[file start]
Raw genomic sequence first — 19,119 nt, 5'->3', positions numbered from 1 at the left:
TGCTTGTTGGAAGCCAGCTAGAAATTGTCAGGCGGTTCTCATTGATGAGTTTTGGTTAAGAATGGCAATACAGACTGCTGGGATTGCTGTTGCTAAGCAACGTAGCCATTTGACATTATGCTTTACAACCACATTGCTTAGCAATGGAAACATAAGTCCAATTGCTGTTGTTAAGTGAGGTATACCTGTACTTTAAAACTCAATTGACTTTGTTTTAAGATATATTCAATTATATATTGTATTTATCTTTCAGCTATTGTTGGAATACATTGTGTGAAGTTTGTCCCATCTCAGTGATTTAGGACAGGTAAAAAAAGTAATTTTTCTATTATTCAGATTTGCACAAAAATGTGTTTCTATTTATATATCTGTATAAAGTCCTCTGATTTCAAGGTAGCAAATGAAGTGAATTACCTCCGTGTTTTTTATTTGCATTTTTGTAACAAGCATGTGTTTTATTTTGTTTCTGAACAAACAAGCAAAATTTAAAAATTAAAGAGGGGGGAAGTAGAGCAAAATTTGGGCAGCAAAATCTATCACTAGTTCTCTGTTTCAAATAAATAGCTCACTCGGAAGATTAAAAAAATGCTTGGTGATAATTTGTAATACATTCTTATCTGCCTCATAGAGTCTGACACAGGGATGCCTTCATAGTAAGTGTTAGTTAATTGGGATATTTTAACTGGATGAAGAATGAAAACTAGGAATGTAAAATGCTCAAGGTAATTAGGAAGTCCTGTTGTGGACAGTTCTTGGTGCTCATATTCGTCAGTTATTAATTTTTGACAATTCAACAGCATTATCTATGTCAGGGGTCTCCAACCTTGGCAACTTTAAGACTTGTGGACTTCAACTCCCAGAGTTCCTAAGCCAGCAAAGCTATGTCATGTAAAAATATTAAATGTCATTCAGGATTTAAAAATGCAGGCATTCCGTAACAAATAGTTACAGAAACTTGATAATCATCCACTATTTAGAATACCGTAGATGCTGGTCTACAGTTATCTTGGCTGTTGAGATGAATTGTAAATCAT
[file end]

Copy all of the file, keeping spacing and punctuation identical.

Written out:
Raw genomic sequence first — 19,119 nt, 5'->3', positions numbered from 1 at the left:
TGCTTGTTGGAAGCCAGCTAGAAATTGTCAGGCGGTTCTCATTGATGAGTTTTGGTTAAGAATGGCAATACAGACTGCTGGGATTGCTGTTGCTAAGCAACGTAGCCATTTGACATTATGCTTTACAACCACATTGCTTAGCAATGGAAACATAAGTCCAATTGCTGTTGTTAAGTGAGGTATACCTGTACTTTAAAACTCAATTGACTTTGTTTTAAGATATATTCAATTATATATTGTATTTATCTTTCAGCTATTGTTGGAATACATTGTGTGAAGTTTGTCCCATCTCAGTGATTTAGGACAGGTAAAAAAAGTAATTTTTCTATTATTCAGATTTGCACAAAAATGTGTTTCTATTTATATATCTGTATAAAGTCCTCTGATTTCAAGGTAGCAAATGAAGTGAATTACCTCCGTGTTTTTTATTTGCATTTTTGTAACAAGCATGTGTTTTATTTTGTTTCTGAACAAACAAGCAAAATTTAAAAATTAAAGAGGGGGGAAGTAGAGCAAAATTTGGGCAGCAAAATCTATCACTAGTTCTCTGTTTCAAATAAATAGCTCACTCGGAAGATTAAAAAAATGCTTGGTGATAATTTGTAATACATTCTTATCTGCCTCATAGAGTCTGACACAGGGATGCCTTCATAGTAAGTGTTAGTTAATTGGGATATTTTAACTGGATGAAGAATGAAAACTAGGAATGTAAAATGCTCAAGGTAATTAGGAAGTCCTGTTGTGGACAGTTCTTGGTGCTCATATTCGTCAGTTATTAATTTTTGACAATTCAACAGCATTATCTATGTCAGGGGTCTCCAACCTTGGCAACTTTAAGACTTGTGGACTTCAACTCCCAGAGTTCCTAAGCCAGCAAAGCTATGTCATGTAAAAATATTAAATGTCATTCAGGATTTAAAAATGCAGGCATTCCGTAACAAATAGTTACAGAAACTTGATAATCATCCACTATTTAGAATACCGTAGATGCTGGTCTACAGTTATCTTGGCTGTTGAGATGAATTGTAAATCAT